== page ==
MSCI- EAFE: The Morgan Stanley Capital International Europe, Australasia and Far East Index, a free float-adjusted market capitalization index that is designed to measure developed-market equity performance, excluding the United States and Canada.

    MSCI-Emerging Markets: The Morgan Stanley Capital International Emerging Market Index, is a free float-adjusted market capitalization index that is designed to measure the performance of global emerging markets of about 25 emerging economies.

    Russell 3000: The Russell 3000 measures the performance of the 3000 largest US companies based on total market capitalization and represents about 98% of the investible US Equity market.

    ML BOFA US Corp Mstr [Merill Lynch US Corporate Master]: The Merrill Lynch Corporate Master Market Index is a statistical composite tracking the performance of the entire US corporate bond market over time.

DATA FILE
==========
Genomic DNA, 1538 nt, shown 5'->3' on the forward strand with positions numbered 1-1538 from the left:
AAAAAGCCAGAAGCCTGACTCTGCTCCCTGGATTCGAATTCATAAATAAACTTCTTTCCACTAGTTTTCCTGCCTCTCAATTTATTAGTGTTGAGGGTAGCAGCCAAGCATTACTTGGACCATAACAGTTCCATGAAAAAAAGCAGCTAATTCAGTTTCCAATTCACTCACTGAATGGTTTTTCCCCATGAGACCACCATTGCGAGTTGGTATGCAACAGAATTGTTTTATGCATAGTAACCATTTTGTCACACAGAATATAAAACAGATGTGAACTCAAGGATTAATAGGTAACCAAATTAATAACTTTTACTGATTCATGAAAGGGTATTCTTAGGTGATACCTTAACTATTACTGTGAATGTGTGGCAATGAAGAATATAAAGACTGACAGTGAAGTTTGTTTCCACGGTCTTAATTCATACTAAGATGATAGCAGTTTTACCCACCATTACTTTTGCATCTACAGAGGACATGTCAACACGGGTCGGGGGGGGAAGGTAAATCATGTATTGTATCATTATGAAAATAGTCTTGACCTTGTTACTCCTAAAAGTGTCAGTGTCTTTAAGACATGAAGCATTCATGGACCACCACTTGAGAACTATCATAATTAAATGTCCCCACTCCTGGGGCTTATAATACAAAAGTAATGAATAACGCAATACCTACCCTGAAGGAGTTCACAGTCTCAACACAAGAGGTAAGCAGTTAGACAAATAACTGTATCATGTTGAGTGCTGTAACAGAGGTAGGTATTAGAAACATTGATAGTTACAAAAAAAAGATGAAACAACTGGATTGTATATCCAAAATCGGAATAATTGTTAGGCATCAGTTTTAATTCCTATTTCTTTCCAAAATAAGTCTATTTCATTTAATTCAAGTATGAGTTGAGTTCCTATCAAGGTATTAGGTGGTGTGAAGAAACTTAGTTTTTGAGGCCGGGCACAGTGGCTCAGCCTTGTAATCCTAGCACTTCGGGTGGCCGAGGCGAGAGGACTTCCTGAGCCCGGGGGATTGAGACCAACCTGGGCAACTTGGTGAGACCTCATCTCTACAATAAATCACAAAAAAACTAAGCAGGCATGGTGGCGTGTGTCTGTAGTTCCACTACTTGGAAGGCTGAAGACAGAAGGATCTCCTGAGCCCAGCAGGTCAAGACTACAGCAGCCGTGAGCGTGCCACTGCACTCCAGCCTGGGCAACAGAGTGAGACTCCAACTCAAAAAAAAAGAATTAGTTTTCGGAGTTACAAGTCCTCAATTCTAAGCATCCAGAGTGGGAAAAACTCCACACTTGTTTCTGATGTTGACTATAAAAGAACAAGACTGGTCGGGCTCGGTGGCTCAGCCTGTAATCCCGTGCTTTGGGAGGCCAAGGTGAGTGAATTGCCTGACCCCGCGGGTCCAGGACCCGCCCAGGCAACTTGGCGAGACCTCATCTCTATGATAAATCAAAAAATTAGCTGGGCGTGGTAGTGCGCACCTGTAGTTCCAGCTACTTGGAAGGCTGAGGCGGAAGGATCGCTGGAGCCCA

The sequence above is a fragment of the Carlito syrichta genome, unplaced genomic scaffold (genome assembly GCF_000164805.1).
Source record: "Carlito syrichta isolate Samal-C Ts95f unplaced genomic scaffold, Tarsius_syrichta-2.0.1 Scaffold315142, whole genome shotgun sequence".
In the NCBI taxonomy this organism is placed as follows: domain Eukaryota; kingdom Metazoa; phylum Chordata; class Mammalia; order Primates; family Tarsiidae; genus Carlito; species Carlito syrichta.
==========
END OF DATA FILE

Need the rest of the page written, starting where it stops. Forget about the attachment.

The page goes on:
ML Muni Master [Merill Lynch US Corporate Master]: The Merrill Lynch Municipal Bond Master Index is a broad measure of the municipal fixed income market.

    Investors cannot directly purchase any index.

    LIBOR, London Interbank Offered Rate, is the rate of interest at which banks offer to lend money to one another in the wholesale money markets in London.

    The Dow Jones Industrial Average is an unweighted index of 30 “blue-chip” industrial U.S. stocks.

    The S&P Midcap 400 Index is a capitalization-weighted index measuring the performance of the mid-range sector of the U.S. stock market, and represents approximately 7% of the total market value of U.S. equities. Companies in the Index fall between S&P 500 Index and the S&P SmallCap 600 Index in size: between $1-4 billion.

    DJ Equity REIT Index represents all publicly traded real estate investment trusts in the Dow Jones U.S. stock universe classified as Equity REITs according to the S&P Dow Jones Indices REIT Industry Classification Hierarchy. These companies are REITs that primarily own and operate income-producing real estate.